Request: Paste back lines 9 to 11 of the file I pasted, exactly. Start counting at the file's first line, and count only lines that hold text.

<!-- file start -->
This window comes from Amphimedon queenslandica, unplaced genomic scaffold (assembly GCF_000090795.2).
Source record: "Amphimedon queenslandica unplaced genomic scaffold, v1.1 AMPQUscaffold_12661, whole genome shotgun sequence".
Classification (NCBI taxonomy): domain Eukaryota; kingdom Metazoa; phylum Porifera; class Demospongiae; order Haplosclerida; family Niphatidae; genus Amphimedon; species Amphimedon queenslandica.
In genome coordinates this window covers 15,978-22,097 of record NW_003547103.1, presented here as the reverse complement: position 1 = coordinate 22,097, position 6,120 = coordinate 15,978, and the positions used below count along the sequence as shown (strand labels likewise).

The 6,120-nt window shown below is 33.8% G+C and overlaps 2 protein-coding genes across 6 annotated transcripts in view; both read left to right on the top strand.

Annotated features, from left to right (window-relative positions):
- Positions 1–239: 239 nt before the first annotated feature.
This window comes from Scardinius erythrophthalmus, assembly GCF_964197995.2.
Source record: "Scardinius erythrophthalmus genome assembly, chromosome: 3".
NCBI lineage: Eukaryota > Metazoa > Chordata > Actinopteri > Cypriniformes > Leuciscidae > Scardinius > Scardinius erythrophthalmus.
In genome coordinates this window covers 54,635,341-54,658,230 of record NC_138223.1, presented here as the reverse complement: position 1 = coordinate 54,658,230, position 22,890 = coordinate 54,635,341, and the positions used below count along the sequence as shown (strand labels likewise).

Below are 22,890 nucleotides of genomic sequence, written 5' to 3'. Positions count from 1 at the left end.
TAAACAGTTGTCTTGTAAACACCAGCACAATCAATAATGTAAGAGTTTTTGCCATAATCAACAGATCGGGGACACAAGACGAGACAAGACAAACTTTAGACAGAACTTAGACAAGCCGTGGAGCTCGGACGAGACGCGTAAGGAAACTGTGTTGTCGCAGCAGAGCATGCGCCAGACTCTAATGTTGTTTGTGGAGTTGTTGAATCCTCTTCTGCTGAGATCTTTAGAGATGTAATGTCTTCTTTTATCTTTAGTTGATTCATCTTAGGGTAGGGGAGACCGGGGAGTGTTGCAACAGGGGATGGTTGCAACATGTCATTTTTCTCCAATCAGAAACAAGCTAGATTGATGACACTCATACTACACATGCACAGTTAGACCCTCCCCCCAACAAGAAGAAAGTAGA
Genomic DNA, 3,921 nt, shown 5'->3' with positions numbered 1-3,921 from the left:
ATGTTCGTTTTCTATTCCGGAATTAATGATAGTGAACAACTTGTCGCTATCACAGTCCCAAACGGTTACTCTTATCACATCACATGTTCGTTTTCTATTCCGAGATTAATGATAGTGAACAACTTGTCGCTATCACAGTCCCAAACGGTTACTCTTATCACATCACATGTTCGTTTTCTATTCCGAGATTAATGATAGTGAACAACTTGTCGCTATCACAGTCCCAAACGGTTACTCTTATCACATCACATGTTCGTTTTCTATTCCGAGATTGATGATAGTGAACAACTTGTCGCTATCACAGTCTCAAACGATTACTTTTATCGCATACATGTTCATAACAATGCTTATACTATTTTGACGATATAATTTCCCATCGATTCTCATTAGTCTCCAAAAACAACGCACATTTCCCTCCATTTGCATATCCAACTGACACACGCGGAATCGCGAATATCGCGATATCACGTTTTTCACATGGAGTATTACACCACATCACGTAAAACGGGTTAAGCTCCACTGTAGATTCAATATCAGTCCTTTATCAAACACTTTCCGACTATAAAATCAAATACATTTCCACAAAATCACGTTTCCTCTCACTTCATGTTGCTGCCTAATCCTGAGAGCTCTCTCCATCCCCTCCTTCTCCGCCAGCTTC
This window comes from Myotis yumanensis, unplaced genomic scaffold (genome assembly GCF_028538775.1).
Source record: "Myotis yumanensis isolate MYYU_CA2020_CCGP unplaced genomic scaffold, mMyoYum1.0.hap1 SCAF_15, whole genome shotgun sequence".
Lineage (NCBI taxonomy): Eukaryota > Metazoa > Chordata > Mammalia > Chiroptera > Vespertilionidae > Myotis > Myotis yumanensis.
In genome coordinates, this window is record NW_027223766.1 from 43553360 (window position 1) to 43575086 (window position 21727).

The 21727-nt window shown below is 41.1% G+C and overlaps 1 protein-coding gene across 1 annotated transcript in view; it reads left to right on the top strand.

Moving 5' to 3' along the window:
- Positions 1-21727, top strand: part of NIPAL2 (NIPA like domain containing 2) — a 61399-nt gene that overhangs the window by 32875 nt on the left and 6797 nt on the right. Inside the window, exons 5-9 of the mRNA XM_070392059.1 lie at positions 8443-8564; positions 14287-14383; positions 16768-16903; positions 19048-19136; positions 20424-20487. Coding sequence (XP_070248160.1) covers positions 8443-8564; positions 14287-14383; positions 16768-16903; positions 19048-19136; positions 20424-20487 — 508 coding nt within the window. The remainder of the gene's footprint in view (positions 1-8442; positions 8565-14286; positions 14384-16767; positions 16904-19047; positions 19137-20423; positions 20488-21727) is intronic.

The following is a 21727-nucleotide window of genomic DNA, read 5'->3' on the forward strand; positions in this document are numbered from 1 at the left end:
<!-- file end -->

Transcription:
Source record: "Scardinius erythrophthalmus genome assembly, chromosome: 3".
NCBI lineage: Eukaryota > Metazoa > Chordata > Actinopteri > Cypriniformes > Leuciscidae > Scardinius > Scardinius erythrophthalmus.
In genome coordinates this window covers 54,635,341-54,658,230 of record NC_138223.1, presented here as the reverse complement: position 1 = coordinate 54,658,230, position 22,890 = coordinate 54,635,341, and the positions used below count along the sequence as shown (strand labels likewise).